The Illustrated War News, Part 29, February 24th 1915

4—THE ILLUSTRATED WAR NEWS, FEB. 24,1915.— [Part 29] The moral of this is perfectly obvious. We must abe beaten nation in three weeks’ time, and if we are not, the German newspapers and official talkers who created this high hysteria will have to be prepared for the depth of depression and gloom that will arise in the German Empire. That gloomy depression is not going to help Germany to carry on this war with unharassed efficiency it will certainly arise. As far as the practical pur­poses of the raid can be ascer­tained to date, the results arc certainly meagre. A few vessels have been torpedoed or mined, and though the majority of these are British or French, it is significant that two of the vessels so attacked belong to tlifc neutral State of Norway. One of these Norwegian ships, the Bjoerke, foundered but the another, oil-tank ship, the B el ridge, was able to gain the Deal roadsteads, though badly holed, and was later towed to the London Docks for repair. She was not the only vessel to escape after having been struck by the powerful charge of a torpedo’s war-head. The once-German, but now French, steam-ship Diriorah was attacked near Dieppe, and though she suffered a hole some ten feet in extent, she was able to gain Dieppe with nothing more dangerous than a slight list, her watertight compartments saving her. Graver news comes from the Irish Sea, for not only has a submarine appeared off the British coast in those waters once again, but her successful attack was accompanied by the loss of four lives. This was in the case of the Cardiff steamer Cambank, torpedoed without warning off the Anglesey coast. The third engineer and two firemen were killed, presumably by the explosion, and a donkey-man was drowned while jumping for the boat that saved the rest of the crew. There were also rumours in Liverpool that four other ships had been sunk, and else­where fears are entertained for the safety of several overdue coastal vessels. It is almost useless to comment 011 these losses to date, for they represent no greater activity on the part of the enem y’s submarines than AN OBJECTIVE OF THE AIR A-R ID SON GERMAN SUBMARINE-BASES : ZE E B RUG G E ,WHERE BOMBS WERE DROPPED ON THE POW ER-STATIO N ,LOCKS, AND GERMAN MIN E-SW EEPIN G VESSELS. has been shown a t any other time during the war. We do not know the force of submersibles acting against us at the present moment, but if Germany has turned onto us all her powers of underhand and under-water attack, the scope of their work shows to small effect, and there is certainly little in it to engender hope or enthusiasm or excitement in the German Empire. Germany, indeed, presents a strange psychological tragedy of over­ excitement and then its reacting over-melancholy. For a people who pose as level-headed and sternly practical, they are strangely febrile. A t the present moment they are off in the wildest enthusiasm about events in East Prussia. It must be said for them that here they have— for to-day— reason for rejoicing. We have only to examine the communiques of both Berlin and Petrograd to recognise the indubitable fact that Russian armies have gone back, and it is not at all impossible that the real ability of von Hindenburg has made that retirement as trying as it could be under any circumstance. Yet when all is said and done, when we read of the capture of 64,000 prisoners, and the decimation of an army, though it was apparently strong one ugh in its retreat to retain all save fifty of its guns, we are still content to wait without feel­ing nervous until Russia sends usher full reports 011 the battle. We cannot forget, as I said last week, R ussia’s unique flexibility and equanimity o f front under all conditions, and our opinion is backed up by the definite and un­excited statement from Pet r o grad itself, that this new aggressive in East Prussia was foreseen sometime before it eventuated, and that steps were taken to counteract it. There [Continued o vei len f. ATTACK DINE THE TWO GREAT AIR A-R ID SON GERMAN SUBMARINE -BASES: OSTEND, WHERE THE STATION WAS APPARENTLY DESTROYED AND BOMBS WERE DROPPED ON THE RAH BO U R BAT T ERIE S.B Minn 'iin n » n inirnim! r ± I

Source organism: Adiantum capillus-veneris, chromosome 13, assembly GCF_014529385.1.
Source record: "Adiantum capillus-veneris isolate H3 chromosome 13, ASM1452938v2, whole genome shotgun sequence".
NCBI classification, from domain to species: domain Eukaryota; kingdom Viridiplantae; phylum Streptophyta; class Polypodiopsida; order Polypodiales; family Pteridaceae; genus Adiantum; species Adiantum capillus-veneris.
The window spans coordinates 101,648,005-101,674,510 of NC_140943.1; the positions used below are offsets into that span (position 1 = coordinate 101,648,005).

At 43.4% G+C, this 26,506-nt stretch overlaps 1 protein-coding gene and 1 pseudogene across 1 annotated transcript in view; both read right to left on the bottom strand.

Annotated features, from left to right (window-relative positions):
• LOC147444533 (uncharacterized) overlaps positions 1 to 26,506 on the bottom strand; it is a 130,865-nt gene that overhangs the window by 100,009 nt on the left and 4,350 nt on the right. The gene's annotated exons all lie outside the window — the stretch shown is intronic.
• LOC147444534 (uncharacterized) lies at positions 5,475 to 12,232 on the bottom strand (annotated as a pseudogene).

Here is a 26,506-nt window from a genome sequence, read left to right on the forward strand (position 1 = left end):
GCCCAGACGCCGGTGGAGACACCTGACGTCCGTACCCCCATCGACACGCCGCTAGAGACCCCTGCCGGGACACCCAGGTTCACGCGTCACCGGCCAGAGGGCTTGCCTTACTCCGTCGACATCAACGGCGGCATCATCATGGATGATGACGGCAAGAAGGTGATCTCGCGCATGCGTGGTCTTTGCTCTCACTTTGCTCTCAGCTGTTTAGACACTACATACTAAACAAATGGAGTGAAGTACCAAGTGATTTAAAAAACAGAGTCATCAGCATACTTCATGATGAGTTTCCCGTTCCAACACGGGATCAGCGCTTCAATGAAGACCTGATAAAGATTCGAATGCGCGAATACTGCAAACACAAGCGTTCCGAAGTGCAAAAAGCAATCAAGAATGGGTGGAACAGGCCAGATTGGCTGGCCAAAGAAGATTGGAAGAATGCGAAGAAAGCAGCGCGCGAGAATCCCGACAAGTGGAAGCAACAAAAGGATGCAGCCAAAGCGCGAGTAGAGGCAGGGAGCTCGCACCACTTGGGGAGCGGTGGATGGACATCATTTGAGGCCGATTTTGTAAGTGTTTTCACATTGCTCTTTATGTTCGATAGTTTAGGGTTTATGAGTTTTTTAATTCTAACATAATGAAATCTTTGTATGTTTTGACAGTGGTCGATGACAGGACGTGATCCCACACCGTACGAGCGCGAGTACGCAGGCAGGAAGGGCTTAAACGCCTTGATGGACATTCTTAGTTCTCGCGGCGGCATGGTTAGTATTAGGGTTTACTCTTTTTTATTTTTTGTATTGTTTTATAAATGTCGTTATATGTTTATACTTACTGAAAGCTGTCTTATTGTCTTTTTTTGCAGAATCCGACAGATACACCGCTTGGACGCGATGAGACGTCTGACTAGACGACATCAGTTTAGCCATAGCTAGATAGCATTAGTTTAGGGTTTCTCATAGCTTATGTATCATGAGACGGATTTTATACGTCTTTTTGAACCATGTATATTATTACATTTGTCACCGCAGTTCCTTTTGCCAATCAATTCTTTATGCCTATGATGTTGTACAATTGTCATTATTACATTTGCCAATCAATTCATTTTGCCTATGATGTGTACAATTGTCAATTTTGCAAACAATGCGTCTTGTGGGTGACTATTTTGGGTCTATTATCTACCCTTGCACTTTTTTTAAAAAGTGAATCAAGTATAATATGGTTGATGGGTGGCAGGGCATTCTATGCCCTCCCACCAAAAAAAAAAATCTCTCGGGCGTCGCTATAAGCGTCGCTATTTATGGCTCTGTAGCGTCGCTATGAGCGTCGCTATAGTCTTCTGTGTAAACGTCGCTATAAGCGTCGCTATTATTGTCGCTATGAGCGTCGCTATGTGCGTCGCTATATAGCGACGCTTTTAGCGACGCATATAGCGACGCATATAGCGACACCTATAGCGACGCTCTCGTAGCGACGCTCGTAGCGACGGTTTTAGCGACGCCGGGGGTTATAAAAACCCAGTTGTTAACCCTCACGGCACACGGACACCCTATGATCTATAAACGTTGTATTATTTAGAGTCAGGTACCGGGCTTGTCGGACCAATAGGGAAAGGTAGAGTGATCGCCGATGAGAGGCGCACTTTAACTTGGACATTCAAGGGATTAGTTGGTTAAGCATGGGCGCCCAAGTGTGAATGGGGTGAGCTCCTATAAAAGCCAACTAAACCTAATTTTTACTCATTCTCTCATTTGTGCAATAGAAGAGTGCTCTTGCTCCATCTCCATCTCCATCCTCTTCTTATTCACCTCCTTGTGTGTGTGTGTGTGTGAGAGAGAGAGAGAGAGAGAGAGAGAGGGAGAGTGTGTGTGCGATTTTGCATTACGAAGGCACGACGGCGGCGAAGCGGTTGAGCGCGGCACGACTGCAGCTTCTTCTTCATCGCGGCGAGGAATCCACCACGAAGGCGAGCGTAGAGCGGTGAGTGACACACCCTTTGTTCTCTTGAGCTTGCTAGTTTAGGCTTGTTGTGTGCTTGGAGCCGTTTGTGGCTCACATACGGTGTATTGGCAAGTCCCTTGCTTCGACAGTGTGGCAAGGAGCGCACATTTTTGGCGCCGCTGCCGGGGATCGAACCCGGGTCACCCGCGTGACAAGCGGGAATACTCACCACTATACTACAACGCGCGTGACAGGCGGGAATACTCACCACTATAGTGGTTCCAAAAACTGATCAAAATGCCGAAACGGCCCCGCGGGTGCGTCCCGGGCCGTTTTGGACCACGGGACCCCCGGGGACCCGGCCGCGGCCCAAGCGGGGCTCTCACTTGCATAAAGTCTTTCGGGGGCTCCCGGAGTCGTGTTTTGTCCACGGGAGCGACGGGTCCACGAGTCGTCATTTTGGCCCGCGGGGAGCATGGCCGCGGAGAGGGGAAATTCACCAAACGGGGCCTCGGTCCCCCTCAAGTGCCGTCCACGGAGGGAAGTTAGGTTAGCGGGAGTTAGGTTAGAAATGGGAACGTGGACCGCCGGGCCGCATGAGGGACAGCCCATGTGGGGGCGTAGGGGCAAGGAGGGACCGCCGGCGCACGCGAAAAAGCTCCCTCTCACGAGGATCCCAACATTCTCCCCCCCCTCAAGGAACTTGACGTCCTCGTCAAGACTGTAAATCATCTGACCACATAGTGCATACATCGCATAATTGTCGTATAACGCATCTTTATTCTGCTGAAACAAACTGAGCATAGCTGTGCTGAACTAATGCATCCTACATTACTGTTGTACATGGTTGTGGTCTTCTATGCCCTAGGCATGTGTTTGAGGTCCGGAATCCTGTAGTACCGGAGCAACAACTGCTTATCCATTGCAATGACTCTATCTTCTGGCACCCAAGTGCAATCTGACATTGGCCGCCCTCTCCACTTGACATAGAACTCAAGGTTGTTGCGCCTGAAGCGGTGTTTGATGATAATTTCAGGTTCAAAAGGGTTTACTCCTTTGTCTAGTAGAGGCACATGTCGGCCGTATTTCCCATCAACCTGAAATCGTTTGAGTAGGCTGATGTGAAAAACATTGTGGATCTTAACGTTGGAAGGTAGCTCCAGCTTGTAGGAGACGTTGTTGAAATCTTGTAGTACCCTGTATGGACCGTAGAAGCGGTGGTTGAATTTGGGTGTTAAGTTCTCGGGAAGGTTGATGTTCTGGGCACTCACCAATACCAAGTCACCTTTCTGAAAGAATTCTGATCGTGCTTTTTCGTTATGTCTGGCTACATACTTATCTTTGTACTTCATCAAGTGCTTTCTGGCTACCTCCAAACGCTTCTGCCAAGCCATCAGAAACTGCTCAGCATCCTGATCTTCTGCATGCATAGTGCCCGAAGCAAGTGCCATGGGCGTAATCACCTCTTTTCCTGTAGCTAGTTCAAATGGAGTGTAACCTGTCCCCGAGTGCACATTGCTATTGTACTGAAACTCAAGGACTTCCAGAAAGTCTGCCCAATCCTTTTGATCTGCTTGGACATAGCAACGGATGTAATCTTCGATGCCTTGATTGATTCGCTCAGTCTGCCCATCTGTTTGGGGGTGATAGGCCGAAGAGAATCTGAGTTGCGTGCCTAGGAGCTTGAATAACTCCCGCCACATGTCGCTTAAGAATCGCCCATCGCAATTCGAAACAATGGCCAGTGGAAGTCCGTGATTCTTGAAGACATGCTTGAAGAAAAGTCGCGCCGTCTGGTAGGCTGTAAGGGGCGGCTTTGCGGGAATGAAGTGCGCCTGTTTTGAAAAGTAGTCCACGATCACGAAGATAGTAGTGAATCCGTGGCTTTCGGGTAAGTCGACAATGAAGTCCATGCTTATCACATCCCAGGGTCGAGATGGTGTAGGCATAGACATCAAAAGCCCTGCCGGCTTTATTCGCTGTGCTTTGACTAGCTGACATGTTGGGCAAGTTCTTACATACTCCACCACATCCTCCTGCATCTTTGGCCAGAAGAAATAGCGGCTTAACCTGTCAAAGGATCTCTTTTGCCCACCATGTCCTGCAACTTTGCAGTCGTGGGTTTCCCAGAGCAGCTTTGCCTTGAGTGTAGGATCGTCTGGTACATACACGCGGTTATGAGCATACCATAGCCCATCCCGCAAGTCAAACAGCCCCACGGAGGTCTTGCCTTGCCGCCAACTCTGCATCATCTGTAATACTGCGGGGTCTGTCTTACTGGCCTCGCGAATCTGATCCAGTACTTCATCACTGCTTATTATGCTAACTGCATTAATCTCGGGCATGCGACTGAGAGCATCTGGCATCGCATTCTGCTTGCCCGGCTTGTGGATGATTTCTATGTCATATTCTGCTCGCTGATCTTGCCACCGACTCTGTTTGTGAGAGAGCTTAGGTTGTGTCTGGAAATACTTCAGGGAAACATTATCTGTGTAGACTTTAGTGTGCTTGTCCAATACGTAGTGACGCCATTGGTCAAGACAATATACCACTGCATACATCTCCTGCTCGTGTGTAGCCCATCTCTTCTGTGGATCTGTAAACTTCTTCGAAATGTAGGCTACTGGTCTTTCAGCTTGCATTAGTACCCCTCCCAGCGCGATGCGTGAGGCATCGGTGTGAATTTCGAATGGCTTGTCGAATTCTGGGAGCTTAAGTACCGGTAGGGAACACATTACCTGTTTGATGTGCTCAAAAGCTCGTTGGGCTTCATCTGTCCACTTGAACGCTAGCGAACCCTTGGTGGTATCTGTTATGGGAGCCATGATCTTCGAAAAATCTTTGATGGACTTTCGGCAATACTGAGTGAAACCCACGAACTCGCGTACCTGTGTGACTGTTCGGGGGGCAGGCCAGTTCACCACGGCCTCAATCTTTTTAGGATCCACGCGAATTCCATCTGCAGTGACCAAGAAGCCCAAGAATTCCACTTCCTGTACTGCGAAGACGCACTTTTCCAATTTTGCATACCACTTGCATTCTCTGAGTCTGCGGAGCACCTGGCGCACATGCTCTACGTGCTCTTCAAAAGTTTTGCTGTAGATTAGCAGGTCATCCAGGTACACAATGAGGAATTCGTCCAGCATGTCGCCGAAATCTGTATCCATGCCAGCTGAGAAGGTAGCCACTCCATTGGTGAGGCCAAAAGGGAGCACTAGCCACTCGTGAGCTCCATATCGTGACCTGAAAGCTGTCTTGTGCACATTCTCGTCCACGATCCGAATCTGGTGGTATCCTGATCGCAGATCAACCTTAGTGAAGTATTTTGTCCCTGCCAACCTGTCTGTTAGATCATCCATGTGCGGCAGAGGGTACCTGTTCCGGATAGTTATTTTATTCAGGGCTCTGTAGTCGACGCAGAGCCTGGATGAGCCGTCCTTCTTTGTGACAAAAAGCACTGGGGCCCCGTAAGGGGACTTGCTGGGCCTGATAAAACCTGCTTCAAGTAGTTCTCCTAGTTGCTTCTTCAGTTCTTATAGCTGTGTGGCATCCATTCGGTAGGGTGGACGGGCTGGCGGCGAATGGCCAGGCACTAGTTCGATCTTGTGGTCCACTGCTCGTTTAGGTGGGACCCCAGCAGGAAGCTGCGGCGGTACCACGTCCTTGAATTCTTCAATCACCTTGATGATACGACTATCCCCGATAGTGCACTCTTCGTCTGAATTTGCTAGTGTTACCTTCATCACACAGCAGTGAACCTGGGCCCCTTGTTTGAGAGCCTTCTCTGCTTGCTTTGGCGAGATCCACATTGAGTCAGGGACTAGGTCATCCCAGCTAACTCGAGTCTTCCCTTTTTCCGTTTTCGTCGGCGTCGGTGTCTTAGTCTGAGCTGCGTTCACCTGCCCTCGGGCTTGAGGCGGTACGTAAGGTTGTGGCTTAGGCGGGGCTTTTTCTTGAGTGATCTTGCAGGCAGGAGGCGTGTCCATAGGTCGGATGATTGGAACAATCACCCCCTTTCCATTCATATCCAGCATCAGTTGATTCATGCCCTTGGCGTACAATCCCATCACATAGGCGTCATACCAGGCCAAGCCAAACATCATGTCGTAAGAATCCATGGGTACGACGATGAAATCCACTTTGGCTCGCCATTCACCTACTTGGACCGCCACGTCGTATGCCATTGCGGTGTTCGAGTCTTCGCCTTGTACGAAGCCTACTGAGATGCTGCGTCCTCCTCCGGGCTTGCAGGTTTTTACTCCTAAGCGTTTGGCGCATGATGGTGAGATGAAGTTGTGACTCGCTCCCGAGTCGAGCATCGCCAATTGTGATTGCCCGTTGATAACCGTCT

Add Names


We have sought to ensure that the content of this website complies with UK copyright law. Please note however, that we may have been unable to ascertain the rights holders of some items. Where we have digitised items, we have done so with items that to the best of our knowledge, following due investigations, are in the public domain. While the original works are in the public domain we reserve all rights to the usage of the digital works.

The document titled The Illustrated War News, Part 29, February 24th 1915 is beneath this layer.

To view this document now, please sign up as a full access member.

Free Account Registration

Please enter your first name
Please enter your surname
Please enter a valid email address
Please enter your password
By creating an account you agree to us emailing you with newsletters and discounts, which you can switch off in your account at any time

Already a member? Log in now
Small Medium Large Landscape Portrait